Policy Briefing 5: Meeting the Needs of Refugee and Asylum Seeking Children in Ireland
Kenny, B. (2000). Policy Briefing 5: Meeting the Needs of Refugee and Asylum Seeking Children in Ireland. https://knowledge.barnardos.ie/handle/20.500.13085/862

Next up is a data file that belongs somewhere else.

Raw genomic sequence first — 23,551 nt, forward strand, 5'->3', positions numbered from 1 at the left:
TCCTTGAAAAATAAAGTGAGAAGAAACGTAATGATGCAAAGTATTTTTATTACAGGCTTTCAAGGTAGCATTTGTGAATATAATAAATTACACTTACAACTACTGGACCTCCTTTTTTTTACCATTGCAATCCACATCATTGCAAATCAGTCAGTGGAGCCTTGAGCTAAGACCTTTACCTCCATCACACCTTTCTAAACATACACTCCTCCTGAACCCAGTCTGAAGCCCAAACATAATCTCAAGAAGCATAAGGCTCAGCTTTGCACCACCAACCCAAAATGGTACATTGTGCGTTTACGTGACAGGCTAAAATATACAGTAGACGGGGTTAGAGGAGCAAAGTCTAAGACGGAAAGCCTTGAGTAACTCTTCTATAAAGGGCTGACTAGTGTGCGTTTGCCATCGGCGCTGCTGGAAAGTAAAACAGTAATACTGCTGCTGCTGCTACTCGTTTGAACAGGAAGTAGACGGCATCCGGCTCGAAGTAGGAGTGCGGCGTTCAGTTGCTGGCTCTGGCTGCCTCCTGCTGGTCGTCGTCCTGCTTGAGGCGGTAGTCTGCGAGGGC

Ireland has experienced a massive increase in the number of refugees and asylum seekers arriving here within the past five years. This phenomenon has stretched the capacity of our system for the processing of applications for refugee status, generated a high level of controversy and debate, and revealed some, perhaps uncomfortable, truths about Irish society. For all of this focus on refugees and asylum seekers, however, the absence of any real attention on the experience and needs of those who are children has been quite stark. Among the many applicants for refugee status — in 1999, for example, there were 7,724 applicants — are a significant number of dependent children. All have experienced the trauma of being uprooted from their homes and communities, many have experienced famine, violence, war and persecution. They must be amongst the most traumatised and vulnerable children in our community. For a country that has long been touched by images of children as victims of trauma and tragedy in the developing world, the invisibility of their number and plight in the Ireland of today should disturb us. Their presence here, after all, gives us an opportunity to provide much more substantial support than is possible when they are on the other side of the world.